Now that we have our store built, we can begin building our components. I don't know if you know this about me, but I have tremendous design abilities. This is a wire frame that I put together, and what we've got up here is our catalog component. We've got the title of our item, the cost of our item, and this add to cart component.
In our cart here, we've got the ability to remove an item, increase and decrease the quantity, and see our totals. Based on that, we can go ahead and get started building our components.
In a previous video, we took a look at how app actions is going to work. What I'm going to do here is I'm going to copy this old guy right here and create a new component. This is going to be our app add to cart component.
I'm going to paste that right there, and let's see. We're going to change this to add to cart, do the same on our export. Rather than passing in a string, it's going to be this prop's item, and let's see. This is going to be a button, and it's in our HTML. It's going to be add to cart.
This is just part of the beauty of Flux. We didn't. Have to inherit anything, we just created our quick little component. The only thing it actually inherited is the item that is going to get past him, otherwise, everything came from app actions. We are going to copy this guy once again. We're going to create a new component here.
This is going to be our App.RemoveFrom part component, paste this guy in here. Our component is going to be called "remove from cart." Here, rather than add item, we're going to remove item. In this case, rather than the item itself, we are going to be passing on the index, and we'll just go ahead and update this to an X.
Again, we're just going to copy this exact same code here. Create our app IncreaseItem.js, paste in again. This will be increase item, and let's see.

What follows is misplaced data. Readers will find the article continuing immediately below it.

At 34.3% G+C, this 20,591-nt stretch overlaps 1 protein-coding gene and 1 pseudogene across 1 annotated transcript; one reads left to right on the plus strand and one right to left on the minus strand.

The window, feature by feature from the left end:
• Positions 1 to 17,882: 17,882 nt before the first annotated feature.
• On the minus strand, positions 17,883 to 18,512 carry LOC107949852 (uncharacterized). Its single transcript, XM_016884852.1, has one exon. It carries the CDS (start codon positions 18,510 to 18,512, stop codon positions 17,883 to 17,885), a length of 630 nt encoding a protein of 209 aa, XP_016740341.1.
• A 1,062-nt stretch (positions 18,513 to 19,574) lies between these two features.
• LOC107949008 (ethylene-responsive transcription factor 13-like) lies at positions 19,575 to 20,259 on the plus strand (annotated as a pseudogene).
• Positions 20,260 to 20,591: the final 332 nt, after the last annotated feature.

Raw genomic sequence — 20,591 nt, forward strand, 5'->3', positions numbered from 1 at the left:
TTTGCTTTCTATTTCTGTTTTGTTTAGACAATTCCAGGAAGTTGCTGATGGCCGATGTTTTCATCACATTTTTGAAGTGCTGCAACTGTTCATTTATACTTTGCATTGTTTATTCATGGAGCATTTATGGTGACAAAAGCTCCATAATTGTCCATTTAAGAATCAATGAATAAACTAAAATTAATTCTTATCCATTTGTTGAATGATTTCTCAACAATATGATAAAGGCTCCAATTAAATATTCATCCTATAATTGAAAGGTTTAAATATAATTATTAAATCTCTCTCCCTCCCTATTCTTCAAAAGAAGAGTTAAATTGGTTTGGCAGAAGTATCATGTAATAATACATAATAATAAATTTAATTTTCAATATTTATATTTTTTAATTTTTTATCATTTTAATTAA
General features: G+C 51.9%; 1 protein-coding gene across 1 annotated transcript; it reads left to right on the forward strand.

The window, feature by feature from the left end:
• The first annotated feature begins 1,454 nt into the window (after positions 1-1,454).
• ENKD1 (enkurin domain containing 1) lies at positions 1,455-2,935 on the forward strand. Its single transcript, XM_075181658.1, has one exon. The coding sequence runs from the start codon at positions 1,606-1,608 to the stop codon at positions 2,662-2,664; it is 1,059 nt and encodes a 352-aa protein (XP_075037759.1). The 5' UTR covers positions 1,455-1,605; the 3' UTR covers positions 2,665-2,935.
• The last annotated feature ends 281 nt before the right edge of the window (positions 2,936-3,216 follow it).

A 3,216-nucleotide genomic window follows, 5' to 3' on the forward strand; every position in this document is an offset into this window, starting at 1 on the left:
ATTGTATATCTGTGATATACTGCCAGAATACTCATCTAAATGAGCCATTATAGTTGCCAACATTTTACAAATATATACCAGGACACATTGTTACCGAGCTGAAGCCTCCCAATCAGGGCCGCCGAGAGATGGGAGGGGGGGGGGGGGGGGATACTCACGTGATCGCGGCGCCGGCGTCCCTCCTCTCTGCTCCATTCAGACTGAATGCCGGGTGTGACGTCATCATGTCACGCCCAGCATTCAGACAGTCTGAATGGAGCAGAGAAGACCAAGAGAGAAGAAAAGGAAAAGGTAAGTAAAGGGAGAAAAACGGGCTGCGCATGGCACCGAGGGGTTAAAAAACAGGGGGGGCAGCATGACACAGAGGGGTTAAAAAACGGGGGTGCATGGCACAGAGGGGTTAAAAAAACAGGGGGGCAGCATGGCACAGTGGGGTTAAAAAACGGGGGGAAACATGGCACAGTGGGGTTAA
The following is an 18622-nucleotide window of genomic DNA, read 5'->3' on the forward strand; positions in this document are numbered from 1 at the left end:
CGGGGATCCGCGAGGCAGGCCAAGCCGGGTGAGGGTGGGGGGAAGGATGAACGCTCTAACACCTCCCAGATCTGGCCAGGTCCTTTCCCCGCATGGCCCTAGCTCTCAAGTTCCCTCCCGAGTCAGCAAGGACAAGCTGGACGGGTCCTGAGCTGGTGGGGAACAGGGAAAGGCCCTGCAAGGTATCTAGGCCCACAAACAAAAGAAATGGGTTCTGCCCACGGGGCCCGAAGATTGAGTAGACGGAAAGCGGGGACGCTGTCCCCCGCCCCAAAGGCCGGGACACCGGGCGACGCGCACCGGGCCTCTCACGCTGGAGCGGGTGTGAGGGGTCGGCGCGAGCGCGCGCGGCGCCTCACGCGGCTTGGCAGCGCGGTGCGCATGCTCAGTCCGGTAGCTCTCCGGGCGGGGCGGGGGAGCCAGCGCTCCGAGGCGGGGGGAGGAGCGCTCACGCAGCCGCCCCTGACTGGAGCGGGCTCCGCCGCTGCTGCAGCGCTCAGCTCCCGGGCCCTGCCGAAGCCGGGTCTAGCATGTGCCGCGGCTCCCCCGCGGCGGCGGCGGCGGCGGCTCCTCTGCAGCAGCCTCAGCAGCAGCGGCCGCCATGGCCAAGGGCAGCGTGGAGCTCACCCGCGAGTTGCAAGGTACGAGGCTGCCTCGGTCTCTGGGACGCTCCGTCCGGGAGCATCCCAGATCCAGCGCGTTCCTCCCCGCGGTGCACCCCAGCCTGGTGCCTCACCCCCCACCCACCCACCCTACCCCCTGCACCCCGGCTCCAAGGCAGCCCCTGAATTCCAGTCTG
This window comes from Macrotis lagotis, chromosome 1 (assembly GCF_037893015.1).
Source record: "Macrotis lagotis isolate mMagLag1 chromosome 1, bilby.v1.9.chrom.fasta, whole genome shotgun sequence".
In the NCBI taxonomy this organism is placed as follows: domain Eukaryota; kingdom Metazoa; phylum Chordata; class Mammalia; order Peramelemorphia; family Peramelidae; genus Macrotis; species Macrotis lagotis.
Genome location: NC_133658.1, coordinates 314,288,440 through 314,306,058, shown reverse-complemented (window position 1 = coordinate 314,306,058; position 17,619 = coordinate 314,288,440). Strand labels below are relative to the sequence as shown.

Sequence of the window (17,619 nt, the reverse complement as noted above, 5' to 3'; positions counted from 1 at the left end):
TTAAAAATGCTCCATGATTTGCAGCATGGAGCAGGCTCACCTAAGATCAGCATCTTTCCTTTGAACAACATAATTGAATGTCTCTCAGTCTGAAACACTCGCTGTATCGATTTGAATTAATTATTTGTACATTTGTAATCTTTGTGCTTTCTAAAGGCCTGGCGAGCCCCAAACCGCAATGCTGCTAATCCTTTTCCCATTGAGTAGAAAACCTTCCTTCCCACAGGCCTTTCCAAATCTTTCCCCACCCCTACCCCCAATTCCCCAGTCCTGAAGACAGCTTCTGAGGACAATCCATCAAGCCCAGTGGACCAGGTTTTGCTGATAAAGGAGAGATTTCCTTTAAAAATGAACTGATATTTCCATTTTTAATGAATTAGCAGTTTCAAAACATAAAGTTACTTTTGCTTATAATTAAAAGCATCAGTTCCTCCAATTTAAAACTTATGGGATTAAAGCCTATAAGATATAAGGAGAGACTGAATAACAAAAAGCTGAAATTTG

Here, we're going to say increase, and here, we'll just do a little plus symbol. One more time, copy this guy, create our App.Decrease item. Decrease, decrease, a little minus symbol there, exporting decrease item.
We just created all four of those components in record time. We didn't have to worry about any functionality being passed down to it. Again, this is part of the beauty of the Flux application architecture. The next component we are going to create is our catalog component.
That's going to be App-Catalog.js. If you take a look at our wire frame, this is going to be this section up here. We're going to have a the item here, and we're going to have this table with each of our items and our add to cart component. To build that up, we're actually going to go ahead and drop in our requirements, which are react, our app store, and our add to cart component.
Then, you create a function here called "get catalog." This is going to return our initial state. It's not going to return an object. If you have a key of items, the value of those is going to be AppStore.GetCatalog. Let's go ahead and build up our component here, called "catalog."
When we're all done, we're going to expert that, of course. Our get initial state, we're simply returning our get catalog method from above. In our return, we're going to paste this in. We are returning a table, we've got a little bootstrap class on the table, and a table hover.
Then, we've got the subject called items, which we are going to create right now. Our items equals This.State.Items.Map picks in each item. We're going to return a table row, that's TR, and we're going to have one, two, three table dialogs. Let's go to get those in there.
Our first one is going to have our Item.Title. Our second one is going to have our Item.Class. We'll put a little dollar sign right at the beginning of that. Our third one is going to be our, "add to cart," component and it's key of item is going to be equal to the item. We go ahead and save that guy.
Now, in our app component, let's say, we don't need this handler any longer. What we do need, rather than app actions, is our catalog component. Then, what we're going to return, something that looks like our wire frame. Let's wrap everything in a div, drop an H1 here. It says, "Let's shop." Below that, we're going to drop our catalog component.